Sad Little Girls.

by Amber on April 29, 2012

“Mommy, I don’t want to go to school tomorrow.”

“Why not, sweetie? You love school.”

“No I don’t. I don’t like school. I don’t like it!”

“Why don’t you like school?”

“Because my friends are all scared of me.”

This last was said with a quivering lip, eyes full of unshed tears.

And it broke my heart.

It’s true. Her friends are scared of her. She’s been so unbelievably naughty that no one knows when she’s going to lash out. So they, I guess, don’t want to play with her.

My poor little three-year-old daughter. Feeling alienated, friendless and alone.

Her own doing? Sure. But she doesn’t understand that. I don’t think she even knows why she lashes out.

I’ve got lots of guesses. Maybe she was just too tired. Maybe she was hurting – her ears, her teeth, who knows. Maybe she just wanted more attention.

But I don’t have the answers. And she can’t give me any.

So I put her to bed early. Give her tylenol – just in case. And pray.

I don’t want her to be naughty. Not because of the problems it poses in my life. I can figure those out. I just don’t want her to be hurt. Don’t want her to feel like the odd one out – the one no one likes.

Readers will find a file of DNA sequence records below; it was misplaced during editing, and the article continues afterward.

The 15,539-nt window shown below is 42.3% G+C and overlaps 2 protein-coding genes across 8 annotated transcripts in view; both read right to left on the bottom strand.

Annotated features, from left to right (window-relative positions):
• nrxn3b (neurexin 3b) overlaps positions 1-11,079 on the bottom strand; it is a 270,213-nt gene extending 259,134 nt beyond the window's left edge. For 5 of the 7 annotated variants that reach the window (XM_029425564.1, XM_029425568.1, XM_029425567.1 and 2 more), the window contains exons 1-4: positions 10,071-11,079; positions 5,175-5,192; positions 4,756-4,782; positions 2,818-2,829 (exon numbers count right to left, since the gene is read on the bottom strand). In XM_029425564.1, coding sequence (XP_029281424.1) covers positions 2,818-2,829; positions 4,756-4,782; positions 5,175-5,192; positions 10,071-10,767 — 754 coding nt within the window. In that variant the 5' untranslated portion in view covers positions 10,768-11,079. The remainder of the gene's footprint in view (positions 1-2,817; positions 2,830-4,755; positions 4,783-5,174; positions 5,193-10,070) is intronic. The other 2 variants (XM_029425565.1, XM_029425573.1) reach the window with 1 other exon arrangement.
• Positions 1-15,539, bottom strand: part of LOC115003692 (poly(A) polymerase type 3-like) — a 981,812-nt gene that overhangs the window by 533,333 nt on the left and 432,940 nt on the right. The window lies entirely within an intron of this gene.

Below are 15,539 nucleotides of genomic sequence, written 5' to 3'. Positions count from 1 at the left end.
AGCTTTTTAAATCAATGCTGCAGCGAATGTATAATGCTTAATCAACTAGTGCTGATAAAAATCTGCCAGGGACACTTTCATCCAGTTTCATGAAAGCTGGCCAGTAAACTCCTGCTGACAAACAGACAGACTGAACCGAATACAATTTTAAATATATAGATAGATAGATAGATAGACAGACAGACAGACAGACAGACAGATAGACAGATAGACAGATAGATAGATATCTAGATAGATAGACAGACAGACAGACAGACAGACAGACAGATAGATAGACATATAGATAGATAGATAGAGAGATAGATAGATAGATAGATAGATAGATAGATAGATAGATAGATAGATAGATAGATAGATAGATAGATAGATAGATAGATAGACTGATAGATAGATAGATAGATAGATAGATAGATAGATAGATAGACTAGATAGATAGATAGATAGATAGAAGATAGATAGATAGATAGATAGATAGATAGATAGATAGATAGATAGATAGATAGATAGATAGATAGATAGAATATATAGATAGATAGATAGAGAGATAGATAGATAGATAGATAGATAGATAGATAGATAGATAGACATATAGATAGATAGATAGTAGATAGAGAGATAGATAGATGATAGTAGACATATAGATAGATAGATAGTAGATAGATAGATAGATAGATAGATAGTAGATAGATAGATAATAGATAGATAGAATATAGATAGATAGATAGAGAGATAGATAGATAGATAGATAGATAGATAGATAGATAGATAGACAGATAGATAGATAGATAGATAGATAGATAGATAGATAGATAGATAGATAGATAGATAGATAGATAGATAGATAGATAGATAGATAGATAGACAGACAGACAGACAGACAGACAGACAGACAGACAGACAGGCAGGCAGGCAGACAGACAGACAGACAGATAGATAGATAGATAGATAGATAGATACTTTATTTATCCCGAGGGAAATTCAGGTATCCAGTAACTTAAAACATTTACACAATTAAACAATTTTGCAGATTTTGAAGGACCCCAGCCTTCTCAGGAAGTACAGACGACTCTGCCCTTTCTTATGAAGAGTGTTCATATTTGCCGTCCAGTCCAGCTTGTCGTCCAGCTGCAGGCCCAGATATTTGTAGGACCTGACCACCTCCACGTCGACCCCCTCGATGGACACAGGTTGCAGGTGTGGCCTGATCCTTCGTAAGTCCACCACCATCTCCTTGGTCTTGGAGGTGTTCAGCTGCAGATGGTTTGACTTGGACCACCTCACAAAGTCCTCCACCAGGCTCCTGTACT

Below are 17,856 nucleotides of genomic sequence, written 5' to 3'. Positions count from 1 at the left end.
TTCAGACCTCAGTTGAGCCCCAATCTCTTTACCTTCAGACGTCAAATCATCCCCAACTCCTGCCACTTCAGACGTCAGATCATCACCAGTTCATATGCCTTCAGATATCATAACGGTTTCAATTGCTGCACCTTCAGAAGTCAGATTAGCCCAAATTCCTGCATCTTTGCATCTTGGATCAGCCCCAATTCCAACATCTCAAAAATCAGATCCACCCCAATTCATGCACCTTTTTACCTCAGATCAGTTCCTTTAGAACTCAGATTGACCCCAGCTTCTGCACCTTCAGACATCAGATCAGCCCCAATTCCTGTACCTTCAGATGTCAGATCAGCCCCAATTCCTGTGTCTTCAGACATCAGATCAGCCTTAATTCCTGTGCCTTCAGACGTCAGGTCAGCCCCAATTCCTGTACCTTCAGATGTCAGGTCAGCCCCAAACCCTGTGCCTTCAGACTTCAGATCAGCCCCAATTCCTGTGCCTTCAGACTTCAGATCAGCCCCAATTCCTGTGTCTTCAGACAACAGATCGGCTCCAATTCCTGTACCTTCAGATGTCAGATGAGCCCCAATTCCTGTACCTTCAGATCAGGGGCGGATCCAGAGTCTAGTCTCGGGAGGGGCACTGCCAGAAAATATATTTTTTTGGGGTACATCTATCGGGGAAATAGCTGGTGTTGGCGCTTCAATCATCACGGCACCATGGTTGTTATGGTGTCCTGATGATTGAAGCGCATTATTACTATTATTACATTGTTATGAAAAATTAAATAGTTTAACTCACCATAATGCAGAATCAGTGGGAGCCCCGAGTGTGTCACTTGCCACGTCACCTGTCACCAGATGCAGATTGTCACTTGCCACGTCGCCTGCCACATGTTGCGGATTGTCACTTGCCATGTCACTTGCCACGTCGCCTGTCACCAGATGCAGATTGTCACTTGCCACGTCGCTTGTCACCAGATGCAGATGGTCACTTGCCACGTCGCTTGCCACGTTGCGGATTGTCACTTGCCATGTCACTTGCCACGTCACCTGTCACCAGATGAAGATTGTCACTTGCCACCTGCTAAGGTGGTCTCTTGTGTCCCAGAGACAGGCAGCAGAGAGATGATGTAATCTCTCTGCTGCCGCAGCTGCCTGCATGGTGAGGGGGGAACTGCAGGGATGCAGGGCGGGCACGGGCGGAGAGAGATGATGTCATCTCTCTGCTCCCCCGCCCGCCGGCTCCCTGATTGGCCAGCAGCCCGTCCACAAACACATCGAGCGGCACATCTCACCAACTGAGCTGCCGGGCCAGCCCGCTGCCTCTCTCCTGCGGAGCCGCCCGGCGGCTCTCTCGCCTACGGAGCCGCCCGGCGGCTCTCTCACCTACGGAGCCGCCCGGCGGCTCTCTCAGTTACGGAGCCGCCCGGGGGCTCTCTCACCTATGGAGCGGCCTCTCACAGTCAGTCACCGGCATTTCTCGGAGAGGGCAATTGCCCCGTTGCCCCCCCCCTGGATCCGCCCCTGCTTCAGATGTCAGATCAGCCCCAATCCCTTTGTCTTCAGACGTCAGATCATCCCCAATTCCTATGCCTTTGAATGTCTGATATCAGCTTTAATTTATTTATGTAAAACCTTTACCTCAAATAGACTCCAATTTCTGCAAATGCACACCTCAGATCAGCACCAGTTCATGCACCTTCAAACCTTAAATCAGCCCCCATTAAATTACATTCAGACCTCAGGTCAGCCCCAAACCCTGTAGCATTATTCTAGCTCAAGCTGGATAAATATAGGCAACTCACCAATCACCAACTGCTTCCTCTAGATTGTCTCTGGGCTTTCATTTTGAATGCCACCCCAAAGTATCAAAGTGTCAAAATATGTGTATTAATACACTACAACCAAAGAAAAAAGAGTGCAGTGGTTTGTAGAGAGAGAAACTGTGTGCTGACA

I want her to be happy and carefree. I want her to putter and play and, you know, just be a kid.

I want to fix this for her.

So I read books. The latest, “Honey, I Broke the Kids,” tells me that I need to be more democratic in my parenting. That kids who lash out in one way or another are seeking to fill a need – for compassion, control…I don’t know. There are four of them.

It advocates for no punishment. Just logical consequences clearly stated at the outset.She says no timeouts, no sending the kid to her room, none of that.

But I wonder. Has that author ever been faced with a kid so angry she literally can’t hear you? Been so afraid of the next tantrum that she  spent her days walking around on eggshells, trying not to rock the boat?

Democracy doesn’t really seem to work in that situation.

Sure, she’s hurting. I’m hurting. We’re all hurting.

I just hope it all comes to an end soon.

 

 

 

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{ 8 comments… read them below or add one }

Andi April 29, 2012 at 10:10 pm

Oh girl it’s like we are in the same boat. Hours and hours of tantrums a day. Not joking – its really bad. It usually takes about an hour of screaming before he will even calm down enough to read a bookfro bed. So I hear ya. I have no advice. Just a shoulder.

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Amber May 10, 2012 at 9:26 am

Oh, the screaming. Do you ever wonder how they can even talk the next day? My throat would be ripped to shreds. I hope yours (and mine) get through this phase. And soon.

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Rob April 29, 2012 at 11:11 pm